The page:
Just because they name it, a telephone does not assure the individual using it could be considered that. But, that stated, one man can boast of locating a way to get the short interest of the police. And come to be in handcuffs, too. This is the lesson he found out after allegedly ringing up an entire bunch of trouble for both himself and Halton Regional Police. It all began at about 7: forty-five p.M. Tuesday. “We obtained a call to an address on Walkers Line in Burlington pointing out that a girl has been shot,” Const. Steve Elms said Wednesday.
You recognize what takes place next. Short or long distance, first responders drop what they’re doing and head to the scene to try and save the female and forestall the shooter. “As you could consider, a big police response became coordinated for one of these calls,” said Elms. Police with proper equipment equipped for a gunfight. Ambulances, paramedics, fand irefighters begin racing to the scene. Hospitals are alerted that a person with gunshots may be coming in.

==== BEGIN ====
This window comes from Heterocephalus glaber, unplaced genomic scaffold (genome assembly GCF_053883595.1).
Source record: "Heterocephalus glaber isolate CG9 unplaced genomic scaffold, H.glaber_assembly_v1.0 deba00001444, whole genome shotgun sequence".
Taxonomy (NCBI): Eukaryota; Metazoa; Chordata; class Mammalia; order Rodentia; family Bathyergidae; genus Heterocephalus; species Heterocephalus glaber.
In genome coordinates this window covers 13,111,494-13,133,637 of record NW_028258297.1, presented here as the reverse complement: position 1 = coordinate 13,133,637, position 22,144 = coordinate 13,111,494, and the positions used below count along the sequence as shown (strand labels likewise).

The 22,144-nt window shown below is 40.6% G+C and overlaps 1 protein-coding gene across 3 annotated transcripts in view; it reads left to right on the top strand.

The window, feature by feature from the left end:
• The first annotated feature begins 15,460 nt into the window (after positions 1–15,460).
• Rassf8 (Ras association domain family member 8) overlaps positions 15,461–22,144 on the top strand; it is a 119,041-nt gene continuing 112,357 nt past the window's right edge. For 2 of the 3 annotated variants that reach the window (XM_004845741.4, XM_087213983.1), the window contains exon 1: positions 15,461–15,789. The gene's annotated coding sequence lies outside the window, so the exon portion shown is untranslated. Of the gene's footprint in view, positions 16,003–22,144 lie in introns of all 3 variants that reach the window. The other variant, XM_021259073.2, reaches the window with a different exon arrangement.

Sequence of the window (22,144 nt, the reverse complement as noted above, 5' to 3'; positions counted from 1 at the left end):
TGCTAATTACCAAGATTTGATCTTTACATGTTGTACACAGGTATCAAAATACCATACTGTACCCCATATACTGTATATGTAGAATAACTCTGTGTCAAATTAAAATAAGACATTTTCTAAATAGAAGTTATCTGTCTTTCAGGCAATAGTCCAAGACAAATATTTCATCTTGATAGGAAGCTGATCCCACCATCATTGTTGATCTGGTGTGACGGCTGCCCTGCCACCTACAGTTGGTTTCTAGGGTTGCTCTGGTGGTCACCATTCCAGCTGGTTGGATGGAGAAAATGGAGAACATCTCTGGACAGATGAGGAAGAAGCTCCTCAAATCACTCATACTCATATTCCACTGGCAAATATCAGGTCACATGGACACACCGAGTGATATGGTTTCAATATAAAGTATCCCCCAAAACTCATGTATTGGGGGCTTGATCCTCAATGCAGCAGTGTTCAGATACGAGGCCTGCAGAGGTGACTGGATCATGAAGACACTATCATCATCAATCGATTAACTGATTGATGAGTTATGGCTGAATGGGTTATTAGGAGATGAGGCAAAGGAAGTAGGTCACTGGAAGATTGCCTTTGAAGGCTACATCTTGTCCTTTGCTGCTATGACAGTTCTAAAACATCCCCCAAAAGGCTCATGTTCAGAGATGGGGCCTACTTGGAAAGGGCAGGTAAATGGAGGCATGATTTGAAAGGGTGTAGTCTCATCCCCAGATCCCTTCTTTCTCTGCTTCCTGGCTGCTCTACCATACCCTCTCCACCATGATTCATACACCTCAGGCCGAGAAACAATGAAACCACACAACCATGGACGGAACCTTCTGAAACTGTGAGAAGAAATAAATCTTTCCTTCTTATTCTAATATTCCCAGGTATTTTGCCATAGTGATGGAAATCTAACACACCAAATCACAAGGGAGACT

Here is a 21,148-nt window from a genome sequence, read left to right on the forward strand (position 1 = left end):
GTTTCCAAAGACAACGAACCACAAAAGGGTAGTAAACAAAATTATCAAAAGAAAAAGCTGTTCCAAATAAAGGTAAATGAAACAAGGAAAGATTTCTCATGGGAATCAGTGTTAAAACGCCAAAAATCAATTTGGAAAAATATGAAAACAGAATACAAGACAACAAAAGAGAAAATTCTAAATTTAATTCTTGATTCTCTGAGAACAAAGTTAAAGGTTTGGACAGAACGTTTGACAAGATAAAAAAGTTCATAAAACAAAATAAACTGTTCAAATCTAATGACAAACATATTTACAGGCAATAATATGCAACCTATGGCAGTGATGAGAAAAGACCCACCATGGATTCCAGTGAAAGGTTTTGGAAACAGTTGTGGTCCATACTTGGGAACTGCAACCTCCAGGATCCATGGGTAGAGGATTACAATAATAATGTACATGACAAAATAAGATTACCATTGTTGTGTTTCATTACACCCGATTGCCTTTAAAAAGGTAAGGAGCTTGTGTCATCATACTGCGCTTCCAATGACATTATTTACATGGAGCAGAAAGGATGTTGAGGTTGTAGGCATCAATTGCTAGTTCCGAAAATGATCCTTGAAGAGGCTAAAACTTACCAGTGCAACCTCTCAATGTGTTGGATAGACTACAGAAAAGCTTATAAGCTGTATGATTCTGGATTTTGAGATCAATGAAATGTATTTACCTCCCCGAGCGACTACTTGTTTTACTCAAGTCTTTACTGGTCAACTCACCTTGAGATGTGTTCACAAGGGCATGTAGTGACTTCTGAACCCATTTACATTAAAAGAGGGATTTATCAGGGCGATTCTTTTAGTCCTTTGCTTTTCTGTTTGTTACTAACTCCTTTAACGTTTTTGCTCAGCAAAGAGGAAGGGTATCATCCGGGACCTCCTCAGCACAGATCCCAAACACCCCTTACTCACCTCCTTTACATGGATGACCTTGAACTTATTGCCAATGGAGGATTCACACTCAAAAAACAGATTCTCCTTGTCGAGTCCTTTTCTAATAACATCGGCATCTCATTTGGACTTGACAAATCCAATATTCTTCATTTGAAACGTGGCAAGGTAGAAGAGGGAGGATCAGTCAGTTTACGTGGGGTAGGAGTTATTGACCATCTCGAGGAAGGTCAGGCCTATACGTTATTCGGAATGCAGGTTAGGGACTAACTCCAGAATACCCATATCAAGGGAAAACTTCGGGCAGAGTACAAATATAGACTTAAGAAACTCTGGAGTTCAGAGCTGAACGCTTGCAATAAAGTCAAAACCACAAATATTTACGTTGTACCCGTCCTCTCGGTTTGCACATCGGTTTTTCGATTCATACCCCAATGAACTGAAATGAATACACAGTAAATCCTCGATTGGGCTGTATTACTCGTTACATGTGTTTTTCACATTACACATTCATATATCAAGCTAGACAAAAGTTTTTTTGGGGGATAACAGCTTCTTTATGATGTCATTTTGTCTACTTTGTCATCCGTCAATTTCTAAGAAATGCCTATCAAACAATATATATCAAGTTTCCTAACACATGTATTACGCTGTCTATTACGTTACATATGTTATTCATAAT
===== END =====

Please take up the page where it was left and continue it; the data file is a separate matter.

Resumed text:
But there were no compelling pictures or videos to submit on Instagram, Facebook, or Twitter. In truth, the scene becomes quiet. No signal of a gunman. No sign of a victim. No movement of any problem. “When police approached the door, the tenant — now not the person who called 911 — was amazed by the overpowering police presence,” said Elms. She hadn’t known ahem. And she wasn’t shot either. She, in fact, “counseled that no one inside the house become shot or injured” or even “invited police inside to research.”Of course, they did. They didn’t recognize if it changed into a lure. An ambush? Is somebody masking up a murder? Then, they determined a man.
It turns out it turned into not one of the above. Police say he advised officials he had lost his cellphone and wanted them to move quickly in helping him track it down. “It is claimed that (he) referred to as 911 and that this changed into completed in attempts to expedite police reaction to an earlier call (he) placed to police concerning a missing cellphone,” stated Elms. They, like each first responder on the scene, changed into no longer guffawing. Zach Gerdes, 27, has been charged with public mischief and conveying a fake message to the police. He will make his first courtroom look on May 15 in Milton. Not via phone but individually. He turned into now not to be had for comment. It seems his telephone is still lacking. The clever cash says police shouldn’t be burning up the lines to attempt to locate it.